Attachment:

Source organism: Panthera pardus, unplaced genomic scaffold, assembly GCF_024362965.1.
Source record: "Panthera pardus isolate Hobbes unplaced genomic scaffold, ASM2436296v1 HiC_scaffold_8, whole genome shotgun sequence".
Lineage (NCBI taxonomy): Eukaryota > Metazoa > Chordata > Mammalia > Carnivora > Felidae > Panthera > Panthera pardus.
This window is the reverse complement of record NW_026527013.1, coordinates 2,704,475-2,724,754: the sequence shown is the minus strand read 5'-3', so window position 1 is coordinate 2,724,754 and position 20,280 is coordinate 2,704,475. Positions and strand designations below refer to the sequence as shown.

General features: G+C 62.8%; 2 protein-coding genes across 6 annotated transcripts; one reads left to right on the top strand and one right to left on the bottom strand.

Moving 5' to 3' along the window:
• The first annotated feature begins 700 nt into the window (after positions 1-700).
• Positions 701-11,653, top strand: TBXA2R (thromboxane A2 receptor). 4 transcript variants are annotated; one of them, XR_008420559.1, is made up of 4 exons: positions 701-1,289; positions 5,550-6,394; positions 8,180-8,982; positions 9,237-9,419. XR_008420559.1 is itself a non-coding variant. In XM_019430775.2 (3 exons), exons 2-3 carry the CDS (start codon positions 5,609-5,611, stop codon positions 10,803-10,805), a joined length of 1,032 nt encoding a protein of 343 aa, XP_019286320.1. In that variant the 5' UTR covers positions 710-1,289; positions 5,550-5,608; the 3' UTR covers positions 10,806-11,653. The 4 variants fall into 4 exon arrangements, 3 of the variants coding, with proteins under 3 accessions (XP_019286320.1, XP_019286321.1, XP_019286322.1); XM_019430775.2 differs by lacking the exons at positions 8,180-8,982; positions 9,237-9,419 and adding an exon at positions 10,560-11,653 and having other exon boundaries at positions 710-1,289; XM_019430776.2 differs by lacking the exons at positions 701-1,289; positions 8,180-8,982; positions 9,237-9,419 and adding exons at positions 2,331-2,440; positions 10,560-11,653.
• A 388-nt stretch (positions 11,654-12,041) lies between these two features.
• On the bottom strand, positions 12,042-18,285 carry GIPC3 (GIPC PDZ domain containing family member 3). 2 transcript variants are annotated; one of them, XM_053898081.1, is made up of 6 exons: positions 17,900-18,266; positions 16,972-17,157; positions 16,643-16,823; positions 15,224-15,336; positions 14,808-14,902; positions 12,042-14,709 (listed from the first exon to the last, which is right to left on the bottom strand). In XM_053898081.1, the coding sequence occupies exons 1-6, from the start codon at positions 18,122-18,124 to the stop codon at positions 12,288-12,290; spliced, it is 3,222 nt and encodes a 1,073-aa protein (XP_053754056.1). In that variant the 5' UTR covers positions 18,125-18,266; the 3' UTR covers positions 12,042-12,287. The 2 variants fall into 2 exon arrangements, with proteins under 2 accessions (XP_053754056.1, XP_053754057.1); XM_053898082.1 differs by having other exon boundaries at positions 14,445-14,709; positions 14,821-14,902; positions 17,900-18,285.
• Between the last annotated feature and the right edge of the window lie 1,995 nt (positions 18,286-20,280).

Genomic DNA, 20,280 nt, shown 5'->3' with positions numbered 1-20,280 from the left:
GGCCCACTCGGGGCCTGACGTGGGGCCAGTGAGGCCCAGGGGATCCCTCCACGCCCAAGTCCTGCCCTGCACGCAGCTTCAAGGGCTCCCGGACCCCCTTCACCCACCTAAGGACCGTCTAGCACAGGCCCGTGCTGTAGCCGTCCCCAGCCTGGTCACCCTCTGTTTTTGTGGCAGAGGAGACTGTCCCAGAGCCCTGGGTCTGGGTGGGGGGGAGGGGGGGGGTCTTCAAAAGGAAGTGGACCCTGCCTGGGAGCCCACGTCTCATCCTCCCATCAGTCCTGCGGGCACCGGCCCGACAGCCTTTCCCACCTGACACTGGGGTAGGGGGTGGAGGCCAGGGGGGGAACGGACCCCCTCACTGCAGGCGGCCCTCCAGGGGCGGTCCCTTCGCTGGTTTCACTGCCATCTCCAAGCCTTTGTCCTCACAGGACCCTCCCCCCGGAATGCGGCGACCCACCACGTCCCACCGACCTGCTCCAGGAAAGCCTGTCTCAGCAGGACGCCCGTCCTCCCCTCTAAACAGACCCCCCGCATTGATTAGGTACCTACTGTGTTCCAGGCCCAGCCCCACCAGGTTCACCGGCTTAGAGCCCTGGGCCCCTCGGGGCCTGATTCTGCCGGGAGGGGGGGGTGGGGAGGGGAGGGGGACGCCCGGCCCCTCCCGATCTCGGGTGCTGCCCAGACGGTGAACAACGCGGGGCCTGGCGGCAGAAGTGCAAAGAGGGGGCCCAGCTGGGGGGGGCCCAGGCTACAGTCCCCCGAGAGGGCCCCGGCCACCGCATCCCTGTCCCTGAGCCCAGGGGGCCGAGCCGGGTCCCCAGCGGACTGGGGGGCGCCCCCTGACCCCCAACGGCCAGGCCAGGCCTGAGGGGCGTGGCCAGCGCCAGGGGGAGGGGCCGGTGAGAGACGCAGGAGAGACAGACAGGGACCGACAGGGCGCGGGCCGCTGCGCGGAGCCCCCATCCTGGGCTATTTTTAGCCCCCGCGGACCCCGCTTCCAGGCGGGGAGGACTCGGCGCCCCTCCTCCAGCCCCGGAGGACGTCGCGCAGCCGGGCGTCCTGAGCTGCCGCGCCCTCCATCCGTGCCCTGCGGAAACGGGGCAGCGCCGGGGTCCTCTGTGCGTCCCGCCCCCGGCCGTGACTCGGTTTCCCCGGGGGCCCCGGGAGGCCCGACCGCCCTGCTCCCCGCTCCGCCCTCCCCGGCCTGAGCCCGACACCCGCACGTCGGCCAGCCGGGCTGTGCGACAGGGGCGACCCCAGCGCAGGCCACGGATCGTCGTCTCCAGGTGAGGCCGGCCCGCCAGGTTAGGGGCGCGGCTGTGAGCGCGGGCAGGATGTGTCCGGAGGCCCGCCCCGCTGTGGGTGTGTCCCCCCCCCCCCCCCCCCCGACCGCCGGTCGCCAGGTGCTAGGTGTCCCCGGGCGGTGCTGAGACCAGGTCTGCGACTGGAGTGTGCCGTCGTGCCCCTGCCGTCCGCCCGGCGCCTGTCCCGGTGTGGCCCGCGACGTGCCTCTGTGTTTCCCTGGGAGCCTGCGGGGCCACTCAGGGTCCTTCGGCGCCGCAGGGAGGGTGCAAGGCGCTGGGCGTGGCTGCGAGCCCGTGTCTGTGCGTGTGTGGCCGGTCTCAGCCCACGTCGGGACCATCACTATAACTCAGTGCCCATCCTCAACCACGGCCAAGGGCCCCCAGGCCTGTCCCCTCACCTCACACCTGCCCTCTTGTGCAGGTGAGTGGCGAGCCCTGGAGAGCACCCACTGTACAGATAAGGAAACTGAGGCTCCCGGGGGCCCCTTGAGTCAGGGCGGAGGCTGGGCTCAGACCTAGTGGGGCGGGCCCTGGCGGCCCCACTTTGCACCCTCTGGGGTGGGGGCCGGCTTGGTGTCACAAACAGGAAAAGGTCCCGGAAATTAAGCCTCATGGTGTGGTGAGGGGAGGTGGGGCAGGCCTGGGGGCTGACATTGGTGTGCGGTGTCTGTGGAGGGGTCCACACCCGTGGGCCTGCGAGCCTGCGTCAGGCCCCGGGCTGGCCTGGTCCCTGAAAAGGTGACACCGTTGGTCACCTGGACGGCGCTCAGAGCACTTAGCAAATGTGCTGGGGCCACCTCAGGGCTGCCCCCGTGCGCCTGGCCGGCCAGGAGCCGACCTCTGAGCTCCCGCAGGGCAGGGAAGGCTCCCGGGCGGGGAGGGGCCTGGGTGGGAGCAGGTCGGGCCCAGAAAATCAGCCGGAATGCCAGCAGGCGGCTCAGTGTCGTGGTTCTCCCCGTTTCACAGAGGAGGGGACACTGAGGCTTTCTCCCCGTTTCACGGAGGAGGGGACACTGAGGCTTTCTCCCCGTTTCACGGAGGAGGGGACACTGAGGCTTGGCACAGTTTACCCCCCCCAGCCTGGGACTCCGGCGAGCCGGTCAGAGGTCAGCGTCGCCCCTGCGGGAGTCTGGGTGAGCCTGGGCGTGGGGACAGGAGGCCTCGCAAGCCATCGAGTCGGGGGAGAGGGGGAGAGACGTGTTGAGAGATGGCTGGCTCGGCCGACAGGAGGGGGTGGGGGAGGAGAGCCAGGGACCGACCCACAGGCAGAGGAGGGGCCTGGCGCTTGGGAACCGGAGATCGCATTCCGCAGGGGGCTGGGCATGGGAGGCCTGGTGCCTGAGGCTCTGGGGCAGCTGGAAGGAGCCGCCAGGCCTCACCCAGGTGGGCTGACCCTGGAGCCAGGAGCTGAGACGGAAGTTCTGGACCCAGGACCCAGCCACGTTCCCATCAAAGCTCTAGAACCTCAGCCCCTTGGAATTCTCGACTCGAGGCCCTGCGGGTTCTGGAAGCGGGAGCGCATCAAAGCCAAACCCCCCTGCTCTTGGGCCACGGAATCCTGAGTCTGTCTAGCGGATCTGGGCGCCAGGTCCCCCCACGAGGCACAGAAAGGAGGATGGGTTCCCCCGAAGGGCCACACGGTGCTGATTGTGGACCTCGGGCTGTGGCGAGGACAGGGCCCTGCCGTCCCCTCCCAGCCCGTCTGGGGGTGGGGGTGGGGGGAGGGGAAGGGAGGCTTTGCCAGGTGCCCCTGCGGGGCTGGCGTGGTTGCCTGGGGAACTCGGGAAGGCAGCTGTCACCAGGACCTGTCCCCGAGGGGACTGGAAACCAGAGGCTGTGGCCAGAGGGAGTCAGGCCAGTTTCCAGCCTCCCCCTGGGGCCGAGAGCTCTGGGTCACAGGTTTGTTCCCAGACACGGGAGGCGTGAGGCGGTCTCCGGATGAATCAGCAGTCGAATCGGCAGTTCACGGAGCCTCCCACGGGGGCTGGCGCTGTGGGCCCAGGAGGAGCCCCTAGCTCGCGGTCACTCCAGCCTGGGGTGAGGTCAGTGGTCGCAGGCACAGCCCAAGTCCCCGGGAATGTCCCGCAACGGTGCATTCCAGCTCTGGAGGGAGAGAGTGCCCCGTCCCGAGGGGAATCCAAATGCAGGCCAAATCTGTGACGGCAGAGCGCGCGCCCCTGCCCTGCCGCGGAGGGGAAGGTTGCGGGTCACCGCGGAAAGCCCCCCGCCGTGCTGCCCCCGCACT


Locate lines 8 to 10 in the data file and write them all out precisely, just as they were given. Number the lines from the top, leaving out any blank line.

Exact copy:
• Positions 701-11,653, top strand: TBXA2R (thromboxane A2 receptor). 4 transcript variants are annotated; one of them, XR_008420559.1, is made up of 4 exons: positions 701-1,289; positions 5,550-6,394; positions 8,180-8,982; positions 9,237-9,419. XR_008420559.1 is itself a non-coding variant. In XM_019430775.2 (3 exons), exons 2-3 carry the CDS (start codon positions 5,609-5,611, stop codon positions 10,803-10,805), a joined length of 1,032 nt encoding a protein of 343 aa, XP_019286320.1. In that variant the 5' UTR covers positions 710-1,289; positions 5,550-5,608; the 3' UTR covers positions 10,806-11,653. The 4 variants fall into 4 exon arrangements, 3 of the variants coding, with proteins under 3 accessions (XP_019286320.1, XP_019286321.1, XP_019286322.1); XM_019430775.2 differs by lacking the exons at positions 8,180-8,982; positions 9,237-9,419 and adding an exon at positions 10,560-11,653 and having other exon boundaries at positions 710-1,289; XM_019430776.2 differs by lacking the exons at positions 701-1,289; positions 8,180-8,982; positions 9,237-9,419 and adding exons at positions 2,331-2,440; positions 10,560-11,653.
• A 388-nt stretch (positions 11,654-12,041) lies between these two features.
• On the bottom strand, positions 12,042-18,285 carry GIPC3 (GIPC PDZ domain containing family member 3). 2 transcript variants are annotated; one of them, XM_053898081.1, is made up of 6 exons: positions 17,900-18,266; positions 16,972-17,157; positions 16,643-16,823; positions 15,224-15,336; positions 14,808-14,902; positions 12,042-14,709 (listed from the first exon to the last, which is right to left on the bottom strand). In XM_053898081.1, the coding sequence occupies exons 1-6, from the start codon at positions 18,122-18,124 to the stop codon at positions 12,288-12,290; spliced, it is 3,222 nt and encodes a 1,073-aa protein (XP_053754056.1). In that variant the 5' UTR covers positions 18,125-18,266; the 3' UTR covers positions 12,042-12,287. The 2 variants fall into 2 exon arrangements, with proteins under 2 accessions (XP_053754056.1, XP_053754057.1); XM_053898082.1 differs by having other exon boundaries at positions 14,445-14,709; positions 14,821-14,902; positions 17,900-18,285.